Judith and Holofernes (Goya)  

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Train wreck at Montparnasse (October 22, 1895) by Studio Lévy and Sons.
Train wreck at Montparnasse (October 22, 1895) by Studio Lévy and Sons.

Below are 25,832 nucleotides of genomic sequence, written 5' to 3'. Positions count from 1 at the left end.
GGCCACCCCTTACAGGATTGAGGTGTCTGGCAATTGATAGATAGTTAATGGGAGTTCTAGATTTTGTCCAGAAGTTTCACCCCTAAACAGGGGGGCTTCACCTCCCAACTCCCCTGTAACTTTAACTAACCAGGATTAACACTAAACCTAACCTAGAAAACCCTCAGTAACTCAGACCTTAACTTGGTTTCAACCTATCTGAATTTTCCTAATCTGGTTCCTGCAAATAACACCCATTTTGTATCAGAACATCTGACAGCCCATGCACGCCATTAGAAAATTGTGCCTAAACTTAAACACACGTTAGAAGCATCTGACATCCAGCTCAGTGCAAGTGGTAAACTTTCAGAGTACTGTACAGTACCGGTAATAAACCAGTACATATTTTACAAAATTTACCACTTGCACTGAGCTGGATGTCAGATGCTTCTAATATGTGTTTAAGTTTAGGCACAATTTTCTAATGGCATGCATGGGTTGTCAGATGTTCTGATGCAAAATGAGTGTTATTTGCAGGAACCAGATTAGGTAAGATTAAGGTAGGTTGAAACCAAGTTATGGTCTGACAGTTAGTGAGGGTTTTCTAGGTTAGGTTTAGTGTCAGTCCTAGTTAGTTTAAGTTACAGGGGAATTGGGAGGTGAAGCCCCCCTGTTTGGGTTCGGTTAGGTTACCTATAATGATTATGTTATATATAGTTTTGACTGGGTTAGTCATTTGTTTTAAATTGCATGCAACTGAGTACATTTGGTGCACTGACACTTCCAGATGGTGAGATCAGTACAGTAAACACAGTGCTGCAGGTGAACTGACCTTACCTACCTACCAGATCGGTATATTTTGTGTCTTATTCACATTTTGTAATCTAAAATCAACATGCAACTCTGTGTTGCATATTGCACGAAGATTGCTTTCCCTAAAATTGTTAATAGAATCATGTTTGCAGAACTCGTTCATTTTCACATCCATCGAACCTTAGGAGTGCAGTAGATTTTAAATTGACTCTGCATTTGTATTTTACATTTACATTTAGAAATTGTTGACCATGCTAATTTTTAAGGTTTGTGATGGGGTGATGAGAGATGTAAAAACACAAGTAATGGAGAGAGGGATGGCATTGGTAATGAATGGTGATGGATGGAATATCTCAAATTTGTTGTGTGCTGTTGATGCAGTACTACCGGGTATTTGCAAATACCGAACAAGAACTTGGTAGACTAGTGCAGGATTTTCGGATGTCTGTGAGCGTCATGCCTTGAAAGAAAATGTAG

Judith and Holofernes is the name given to one of the 14 Black Paintings painted by Francisco de Goya between 1819 and 1823. By this time, Goya was in his mid 70s and deeply disillusioned. In mental and physical despair, he painted the private works on the interior walls of his home—applying oils directly on plaster—known as the Quinta del Sordo (The House of the Deaf Man), which he had purchased in 1819. Judith and Holofernes was likely painted on the first floor, beside Saturn Devouring His Son. The picture is a personal reinterpretation of the narrative of the Book of Judith, in which the protagonist saves Israel from the assault of the general Holofernes by seducing and beheading him. Judith is the only historical figure who can be identified with certainty among the Black Paintings.

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